Cornbread Stuffing

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Corn Goodness

So Thanksgiving is my favorite holiday. I love that there’s no pressure, no presents to buy, no songs to get sick of; it’s just about good food and family and friends and if you’re lucky lots of leftovers. I also love that you can make an entire meal out of the side dishes. Turkey and ham are lovely, but really, they just take up room on the plate when sweet potatoes and stuffing and rice and peas and roasted vegetables are available. For the next couple of days, I’ll be posting my favorite sides that I wish I could eat all the time, but only get made during the holidays (for no other reason than I totally OD on them for a month and then can’t really think about them again for awhile).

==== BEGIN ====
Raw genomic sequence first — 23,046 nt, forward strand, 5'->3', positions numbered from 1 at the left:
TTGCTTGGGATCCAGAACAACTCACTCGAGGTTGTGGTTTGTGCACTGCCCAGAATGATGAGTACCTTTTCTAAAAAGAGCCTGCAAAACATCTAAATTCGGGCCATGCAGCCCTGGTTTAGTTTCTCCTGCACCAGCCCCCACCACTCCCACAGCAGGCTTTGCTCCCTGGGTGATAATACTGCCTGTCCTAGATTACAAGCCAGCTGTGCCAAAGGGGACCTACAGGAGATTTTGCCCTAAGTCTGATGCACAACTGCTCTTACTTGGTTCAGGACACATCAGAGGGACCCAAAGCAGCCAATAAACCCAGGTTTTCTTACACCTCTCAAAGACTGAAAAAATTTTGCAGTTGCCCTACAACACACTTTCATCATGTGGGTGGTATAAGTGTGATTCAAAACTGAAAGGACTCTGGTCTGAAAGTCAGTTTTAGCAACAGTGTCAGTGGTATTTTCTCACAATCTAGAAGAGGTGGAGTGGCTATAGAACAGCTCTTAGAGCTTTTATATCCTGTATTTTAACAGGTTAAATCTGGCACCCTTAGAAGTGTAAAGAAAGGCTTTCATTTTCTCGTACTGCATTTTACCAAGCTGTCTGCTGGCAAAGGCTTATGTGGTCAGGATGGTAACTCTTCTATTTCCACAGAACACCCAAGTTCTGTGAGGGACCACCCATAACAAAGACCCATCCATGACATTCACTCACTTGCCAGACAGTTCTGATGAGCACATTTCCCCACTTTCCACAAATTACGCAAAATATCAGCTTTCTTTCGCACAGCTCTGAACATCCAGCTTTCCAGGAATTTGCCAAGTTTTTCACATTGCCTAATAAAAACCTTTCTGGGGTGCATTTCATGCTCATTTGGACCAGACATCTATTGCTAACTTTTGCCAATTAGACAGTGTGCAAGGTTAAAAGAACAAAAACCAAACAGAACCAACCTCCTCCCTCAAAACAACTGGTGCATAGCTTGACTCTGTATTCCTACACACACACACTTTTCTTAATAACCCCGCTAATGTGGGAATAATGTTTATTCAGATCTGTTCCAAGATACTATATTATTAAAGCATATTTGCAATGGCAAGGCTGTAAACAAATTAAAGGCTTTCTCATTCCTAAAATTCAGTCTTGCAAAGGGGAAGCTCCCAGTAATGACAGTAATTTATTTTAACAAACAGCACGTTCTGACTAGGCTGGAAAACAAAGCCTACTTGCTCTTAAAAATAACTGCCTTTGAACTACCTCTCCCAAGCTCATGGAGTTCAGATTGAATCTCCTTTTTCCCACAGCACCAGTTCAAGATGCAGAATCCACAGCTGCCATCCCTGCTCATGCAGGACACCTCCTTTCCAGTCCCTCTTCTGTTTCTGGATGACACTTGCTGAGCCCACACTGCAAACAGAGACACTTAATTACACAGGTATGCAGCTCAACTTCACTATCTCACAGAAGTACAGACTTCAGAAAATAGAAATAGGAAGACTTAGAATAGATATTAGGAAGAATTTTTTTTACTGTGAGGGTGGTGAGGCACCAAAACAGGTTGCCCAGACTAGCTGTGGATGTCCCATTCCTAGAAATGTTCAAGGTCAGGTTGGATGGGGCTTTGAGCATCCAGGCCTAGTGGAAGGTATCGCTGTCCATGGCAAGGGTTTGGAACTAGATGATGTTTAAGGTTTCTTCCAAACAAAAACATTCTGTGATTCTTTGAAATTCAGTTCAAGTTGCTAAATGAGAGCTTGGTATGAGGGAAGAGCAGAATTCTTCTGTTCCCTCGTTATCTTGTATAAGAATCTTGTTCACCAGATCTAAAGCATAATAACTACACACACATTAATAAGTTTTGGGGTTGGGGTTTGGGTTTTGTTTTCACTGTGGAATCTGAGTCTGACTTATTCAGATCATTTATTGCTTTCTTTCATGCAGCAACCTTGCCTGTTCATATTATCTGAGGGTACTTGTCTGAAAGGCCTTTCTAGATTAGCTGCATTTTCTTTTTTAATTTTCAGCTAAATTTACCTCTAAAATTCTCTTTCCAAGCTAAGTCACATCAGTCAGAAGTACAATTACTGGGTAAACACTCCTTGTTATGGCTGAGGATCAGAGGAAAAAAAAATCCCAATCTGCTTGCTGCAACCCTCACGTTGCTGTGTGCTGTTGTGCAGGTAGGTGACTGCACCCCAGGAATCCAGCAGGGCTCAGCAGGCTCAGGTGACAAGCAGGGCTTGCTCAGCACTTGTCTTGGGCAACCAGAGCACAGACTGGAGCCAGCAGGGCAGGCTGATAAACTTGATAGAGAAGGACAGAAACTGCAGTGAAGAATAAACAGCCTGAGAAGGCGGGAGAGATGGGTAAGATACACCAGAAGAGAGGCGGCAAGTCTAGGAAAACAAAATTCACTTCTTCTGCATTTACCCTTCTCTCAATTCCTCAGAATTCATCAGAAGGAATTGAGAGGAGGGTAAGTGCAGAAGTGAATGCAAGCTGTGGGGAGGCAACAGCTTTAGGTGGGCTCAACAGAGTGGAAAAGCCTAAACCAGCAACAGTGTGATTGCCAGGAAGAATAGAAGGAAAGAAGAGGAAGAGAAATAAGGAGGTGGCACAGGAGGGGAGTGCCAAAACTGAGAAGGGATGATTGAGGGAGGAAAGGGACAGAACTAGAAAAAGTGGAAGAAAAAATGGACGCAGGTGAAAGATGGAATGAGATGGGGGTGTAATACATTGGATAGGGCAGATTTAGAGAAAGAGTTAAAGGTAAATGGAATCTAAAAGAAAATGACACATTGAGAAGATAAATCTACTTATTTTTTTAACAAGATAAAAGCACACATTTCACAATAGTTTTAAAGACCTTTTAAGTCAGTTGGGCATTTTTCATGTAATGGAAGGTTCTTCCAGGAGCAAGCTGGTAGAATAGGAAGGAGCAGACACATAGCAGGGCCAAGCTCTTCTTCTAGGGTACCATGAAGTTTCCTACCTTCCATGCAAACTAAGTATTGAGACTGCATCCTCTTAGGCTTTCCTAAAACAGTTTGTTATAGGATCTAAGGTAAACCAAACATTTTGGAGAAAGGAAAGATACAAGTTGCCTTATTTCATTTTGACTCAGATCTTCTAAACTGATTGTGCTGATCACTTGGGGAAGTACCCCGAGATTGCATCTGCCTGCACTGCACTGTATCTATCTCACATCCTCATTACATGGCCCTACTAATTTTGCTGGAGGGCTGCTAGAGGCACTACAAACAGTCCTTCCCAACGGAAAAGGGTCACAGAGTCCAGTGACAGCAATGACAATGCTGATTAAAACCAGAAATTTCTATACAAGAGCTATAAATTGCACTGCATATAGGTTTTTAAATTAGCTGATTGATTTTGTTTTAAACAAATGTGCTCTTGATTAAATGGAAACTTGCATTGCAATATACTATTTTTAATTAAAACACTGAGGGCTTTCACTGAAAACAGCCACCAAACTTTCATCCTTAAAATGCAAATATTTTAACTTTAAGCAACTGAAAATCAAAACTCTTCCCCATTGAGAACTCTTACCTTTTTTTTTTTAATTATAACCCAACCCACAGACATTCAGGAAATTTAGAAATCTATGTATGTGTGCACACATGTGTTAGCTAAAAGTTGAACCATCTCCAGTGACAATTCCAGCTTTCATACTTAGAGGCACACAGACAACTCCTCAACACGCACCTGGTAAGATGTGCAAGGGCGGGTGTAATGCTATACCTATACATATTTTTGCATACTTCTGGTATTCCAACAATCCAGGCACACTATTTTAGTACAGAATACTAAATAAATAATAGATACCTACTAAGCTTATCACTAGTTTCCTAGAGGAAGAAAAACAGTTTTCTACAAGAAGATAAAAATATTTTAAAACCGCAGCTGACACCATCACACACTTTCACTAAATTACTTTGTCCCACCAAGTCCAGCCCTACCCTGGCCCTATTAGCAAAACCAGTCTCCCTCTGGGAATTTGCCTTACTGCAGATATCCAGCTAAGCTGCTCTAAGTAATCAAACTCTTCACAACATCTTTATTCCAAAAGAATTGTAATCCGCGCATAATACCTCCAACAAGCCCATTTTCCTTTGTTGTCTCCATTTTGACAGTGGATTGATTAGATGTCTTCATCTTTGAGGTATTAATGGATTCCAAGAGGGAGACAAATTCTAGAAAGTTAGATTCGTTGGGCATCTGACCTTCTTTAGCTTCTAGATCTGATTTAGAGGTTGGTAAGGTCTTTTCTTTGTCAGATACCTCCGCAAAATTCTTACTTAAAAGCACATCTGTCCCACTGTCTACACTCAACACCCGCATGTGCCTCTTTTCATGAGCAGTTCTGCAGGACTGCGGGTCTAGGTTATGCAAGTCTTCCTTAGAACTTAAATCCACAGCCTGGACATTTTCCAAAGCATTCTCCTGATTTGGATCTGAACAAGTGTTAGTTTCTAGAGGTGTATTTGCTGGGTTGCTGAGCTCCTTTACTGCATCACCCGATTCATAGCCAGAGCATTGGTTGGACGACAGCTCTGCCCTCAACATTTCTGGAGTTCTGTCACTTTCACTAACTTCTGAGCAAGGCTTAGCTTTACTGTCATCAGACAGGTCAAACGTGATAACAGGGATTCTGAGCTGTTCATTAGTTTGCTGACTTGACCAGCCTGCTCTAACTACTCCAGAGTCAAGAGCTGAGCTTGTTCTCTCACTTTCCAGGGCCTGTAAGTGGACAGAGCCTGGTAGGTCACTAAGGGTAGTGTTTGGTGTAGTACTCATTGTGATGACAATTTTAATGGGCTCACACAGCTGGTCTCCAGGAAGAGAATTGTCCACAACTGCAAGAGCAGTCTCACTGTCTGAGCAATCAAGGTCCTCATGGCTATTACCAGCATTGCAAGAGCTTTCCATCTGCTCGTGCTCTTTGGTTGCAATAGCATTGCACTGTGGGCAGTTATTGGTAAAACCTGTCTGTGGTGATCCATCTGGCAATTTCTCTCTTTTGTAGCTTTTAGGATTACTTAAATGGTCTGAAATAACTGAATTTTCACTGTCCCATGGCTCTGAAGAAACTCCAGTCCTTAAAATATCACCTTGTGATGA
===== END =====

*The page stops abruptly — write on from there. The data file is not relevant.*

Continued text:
A friend of mine used to host a holiday girls’ night where she’d pull out her good plates and glasses, decorate her apartment and have about 10 us over for dinner. Some years it was just before she left to go home to Texas for Thanksgiving; other years it would be around Christmas and we’d do a present exchange.  We were all asked to bring something, and one year another Heather brought this corn dish that I took one bite of and promptly pulled the rest of closer to my plate and guarded it like a prisoner getting extra bread and water (or whatever prisoners eat). It was kind of like a soufflé, but a little denser and grainy, like polenta. I admit that I stalked Heather for the rest of the party until she finally wrote down the recipe for me and when I tell you it is the simplest—and likely one of the best—things I’ll ever post, I’m not exaggerating (like I’d ever do that). She didn’t have a name for it, so I instantly named it Corn Goodness, because that’s exactly what it tasted like—all the sweetness and goodness of corn, baked into this better than cornbread, almost like stuffing, happiness.